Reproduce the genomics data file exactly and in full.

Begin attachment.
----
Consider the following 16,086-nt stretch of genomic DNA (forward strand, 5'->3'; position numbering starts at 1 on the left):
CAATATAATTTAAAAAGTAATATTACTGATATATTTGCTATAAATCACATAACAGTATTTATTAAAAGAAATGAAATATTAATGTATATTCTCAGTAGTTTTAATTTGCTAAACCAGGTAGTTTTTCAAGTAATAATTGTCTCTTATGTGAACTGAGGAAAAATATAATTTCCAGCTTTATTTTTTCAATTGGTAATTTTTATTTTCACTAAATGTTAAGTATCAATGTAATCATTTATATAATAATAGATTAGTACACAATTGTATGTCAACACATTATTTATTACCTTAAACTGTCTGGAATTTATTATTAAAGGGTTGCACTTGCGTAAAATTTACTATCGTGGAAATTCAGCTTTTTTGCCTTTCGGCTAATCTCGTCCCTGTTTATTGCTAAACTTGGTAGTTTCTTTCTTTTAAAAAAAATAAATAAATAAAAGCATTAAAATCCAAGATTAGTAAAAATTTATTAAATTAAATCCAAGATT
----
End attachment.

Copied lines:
Consider the following 16,086-nt stretch of genomic DNA (forward strand, 5'->3'; position numbering starts at 1 on the left):
CAATATAATTTAAAAAGTAATATTACTGATATATTTGCTATAAATCACATAACAGTATTTATTAAAAGAAATGAAATATTAATGTATATTCTCAGTAGTTTTAATTTGCTAAACCAGGTAGTTTTTCAAGTAATAATTGTCTCTTATGTGAACTGAGGAAAAATATAATTTCCAGCTTTATTTTTTCAATTGGTAATTTTTATTTTCACTAAATGTTAAGTATCAATGTAATCATTTATATAATAATAGATTAGTACACAATTGTATGTCAACACATTATTTATTACCTTAAACTGTCTGGAATTTATTATTAAAGGGTTGCACTTGCGTAAAATTTACTATCGTGGAAATTCAGCTTTTTTGCCTTTCGGCTAATCTCGTCCCTGTTTATTGCTAAACTTGGTAGTTTCTTTCTTTTAAAAAAAATAAATAAATAAAAGCATTAAAATCCAAGATTAGTAAAAATTTATTAAATTAAATCCAAGATT